For years I assumed that the Titanic tragedy was a result of human arrogance, a belief in the indestructibility of the newest, largest, fastest, fanciest ship of all time.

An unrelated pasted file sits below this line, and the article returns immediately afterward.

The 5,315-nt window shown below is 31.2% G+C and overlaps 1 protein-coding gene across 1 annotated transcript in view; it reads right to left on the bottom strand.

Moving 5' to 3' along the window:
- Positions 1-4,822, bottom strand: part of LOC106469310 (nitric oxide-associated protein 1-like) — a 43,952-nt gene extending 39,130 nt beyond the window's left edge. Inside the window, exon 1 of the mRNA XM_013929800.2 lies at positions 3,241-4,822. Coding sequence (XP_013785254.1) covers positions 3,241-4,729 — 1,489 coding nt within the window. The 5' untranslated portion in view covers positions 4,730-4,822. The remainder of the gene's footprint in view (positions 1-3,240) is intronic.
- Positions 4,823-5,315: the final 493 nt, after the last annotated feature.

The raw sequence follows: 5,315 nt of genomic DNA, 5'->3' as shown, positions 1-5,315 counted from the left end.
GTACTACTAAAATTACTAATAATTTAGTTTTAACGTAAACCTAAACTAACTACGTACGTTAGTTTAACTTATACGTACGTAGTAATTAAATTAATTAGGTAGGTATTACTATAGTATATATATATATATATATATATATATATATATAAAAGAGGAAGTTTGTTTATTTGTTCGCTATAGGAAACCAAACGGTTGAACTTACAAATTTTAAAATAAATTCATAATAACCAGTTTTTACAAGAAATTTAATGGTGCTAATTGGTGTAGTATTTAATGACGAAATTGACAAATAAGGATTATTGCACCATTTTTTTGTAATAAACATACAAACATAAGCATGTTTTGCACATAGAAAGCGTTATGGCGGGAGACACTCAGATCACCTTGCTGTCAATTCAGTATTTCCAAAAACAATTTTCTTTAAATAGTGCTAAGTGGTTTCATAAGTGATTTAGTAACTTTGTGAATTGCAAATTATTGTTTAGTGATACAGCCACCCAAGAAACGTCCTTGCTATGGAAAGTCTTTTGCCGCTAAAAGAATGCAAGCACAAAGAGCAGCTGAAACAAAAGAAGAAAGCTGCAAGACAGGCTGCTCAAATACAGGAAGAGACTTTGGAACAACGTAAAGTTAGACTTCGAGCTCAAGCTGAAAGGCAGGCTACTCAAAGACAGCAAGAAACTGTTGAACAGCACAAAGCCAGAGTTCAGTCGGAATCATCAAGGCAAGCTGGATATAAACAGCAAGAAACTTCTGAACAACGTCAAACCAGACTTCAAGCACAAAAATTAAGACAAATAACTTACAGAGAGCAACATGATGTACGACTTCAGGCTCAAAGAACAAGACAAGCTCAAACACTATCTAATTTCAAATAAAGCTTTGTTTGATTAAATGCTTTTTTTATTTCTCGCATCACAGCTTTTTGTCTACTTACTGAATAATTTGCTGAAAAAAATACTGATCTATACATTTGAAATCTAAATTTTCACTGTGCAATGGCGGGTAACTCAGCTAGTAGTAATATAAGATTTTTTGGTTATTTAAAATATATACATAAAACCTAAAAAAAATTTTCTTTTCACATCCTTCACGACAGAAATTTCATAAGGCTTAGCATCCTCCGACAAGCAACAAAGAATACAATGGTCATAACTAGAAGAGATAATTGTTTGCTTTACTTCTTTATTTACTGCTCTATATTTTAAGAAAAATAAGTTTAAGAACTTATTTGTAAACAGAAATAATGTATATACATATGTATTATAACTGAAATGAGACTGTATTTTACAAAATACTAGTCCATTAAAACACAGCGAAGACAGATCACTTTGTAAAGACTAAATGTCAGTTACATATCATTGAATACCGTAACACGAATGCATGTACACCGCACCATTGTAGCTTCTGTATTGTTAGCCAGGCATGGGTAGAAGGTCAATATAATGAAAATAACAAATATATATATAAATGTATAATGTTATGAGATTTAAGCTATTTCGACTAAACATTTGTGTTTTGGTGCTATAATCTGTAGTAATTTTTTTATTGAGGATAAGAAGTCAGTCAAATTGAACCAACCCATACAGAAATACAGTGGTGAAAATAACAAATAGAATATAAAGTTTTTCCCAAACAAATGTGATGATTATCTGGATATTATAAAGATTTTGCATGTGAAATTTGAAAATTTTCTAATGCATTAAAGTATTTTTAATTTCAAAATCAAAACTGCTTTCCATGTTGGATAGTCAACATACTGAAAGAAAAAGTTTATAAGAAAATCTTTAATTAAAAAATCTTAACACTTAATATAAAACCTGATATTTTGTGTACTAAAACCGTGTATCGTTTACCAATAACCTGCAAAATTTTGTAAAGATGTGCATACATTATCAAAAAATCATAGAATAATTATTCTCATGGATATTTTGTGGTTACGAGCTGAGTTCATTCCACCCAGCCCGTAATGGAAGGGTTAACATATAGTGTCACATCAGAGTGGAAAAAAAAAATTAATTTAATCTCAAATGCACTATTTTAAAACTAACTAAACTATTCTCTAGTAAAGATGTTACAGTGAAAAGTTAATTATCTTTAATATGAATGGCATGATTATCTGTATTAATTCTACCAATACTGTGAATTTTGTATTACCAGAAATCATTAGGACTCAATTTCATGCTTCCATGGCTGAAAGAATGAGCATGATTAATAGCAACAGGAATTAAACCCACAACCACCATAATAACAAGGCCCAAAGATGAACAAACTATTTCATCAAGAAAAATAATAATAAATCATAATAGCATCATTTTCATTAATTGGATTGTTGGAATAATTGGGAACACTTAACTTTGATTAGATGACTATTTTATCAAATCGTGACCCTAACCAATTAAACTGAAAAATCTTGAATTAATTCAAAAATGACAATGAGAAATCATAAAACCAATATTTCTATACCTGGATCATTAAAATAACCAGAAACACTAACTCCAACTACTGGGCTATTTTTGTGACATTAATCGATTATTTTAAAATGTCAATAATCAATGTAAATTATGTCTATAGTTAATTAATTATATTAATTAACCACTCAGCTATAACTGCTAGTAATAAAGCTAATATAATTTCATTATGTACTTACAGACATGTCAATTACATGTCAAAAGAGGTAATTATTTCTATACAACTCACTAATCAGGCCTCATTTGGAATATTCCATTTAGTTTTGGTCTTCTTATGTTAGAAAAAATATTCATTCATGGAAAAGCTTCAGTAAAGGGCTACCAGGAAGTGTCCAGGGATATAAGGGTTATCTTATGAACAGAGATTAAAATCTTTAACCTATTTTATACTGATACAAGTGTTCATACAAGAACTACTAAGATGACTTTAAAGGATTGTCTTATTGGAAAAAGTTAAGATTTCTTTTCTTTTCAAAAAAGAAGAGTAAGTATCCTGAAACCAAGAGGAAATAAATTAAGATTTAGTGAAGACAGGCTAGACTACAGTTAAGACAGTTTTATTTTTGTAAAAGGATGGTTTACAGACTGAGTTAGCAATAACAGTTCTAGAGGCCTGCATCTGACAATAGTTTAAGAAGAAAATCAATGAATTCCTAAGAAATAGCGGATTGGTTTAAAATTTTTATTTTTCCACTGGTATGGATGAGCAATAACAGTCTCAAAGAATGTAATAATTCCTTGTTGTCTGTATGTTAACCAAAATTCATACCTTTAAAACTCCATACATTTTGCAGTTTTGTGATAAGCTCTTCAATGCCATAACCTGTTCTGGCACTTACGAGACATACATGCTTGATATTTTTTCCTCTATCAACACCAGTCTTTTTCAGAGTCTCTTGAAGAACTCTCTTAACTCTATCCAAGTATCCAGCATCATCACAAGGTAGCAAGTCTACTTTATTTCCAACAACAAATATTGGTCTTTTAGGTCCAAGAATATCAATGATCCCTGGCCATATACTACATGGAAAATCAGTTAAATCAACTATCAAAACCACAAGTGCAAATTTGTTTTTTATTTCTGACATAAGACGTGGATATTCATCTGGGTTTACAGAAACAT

But, in fact, the Titanic went down because of distraction. It was sailing in iceberg-filled waters, and other ships had been warning them for many days prior. The captain changed course, but only slightly, and did nothing about speed. On the night of its sinking, two ships sent warnings of icebergs, but the radio operator never passed them on. When he received a call from a ship nearby surrounded by ice, less than an hour before the collision, he ...

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